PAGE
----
EVERSON v. BOARD OF EDUCATION
A New Jersey law allowed reimbursements of money to parents who sent their children to school on buses operated by the public transportation system. Children who attended Catholic schools also qualified for this transportation subsidy.
Did the New Jersey statute violate the Establishment Clause of the First Amendment as made applicable to the states through the Fourteenth Amendment?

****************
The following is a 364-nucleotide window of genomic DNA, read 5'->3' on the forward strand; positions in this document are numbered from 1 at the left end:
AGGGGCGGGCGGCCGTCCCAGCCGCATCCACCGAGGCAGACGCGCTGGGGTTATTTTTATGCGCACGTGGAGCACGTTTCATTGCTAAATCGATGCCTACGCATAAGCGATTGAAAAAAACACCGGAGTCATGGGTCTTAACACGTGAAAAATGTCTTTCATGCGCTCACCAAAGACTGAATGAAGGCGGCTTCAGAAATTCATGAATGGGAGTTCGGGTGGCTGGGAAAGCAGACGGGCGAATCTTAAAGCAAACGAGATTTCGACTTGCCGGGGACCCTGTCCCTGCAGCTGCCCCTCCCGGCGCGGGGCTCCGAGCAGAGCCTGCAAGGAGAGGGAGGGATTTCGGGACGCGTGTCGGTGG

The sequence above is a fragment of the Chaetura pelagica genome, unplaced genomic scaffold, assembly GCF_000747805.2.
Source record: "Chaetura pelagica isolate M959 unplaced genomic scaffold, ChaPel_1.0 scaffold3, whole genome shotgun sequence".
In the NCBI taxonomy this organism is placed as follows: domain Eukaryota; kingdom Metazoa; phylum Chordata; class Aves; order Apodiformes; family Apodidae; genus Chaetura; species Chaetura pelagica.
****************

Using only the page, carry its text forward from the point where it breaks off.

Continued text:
No. A divided Court held that the law did not violate the Constitution. After detailing the history and importance of the Establishment Clause, Justice Black argued that services like bussing and police and fire protection for parochial schools are "separate and so indisputably marked off from the religious function" that for the state to provide them would not violate the First Amendment. The law did not pay money to parochial schools, nor did it support them directly in anyway. It was simply a law enacted as a "general program" to assist parents of all religions with getting their children to school.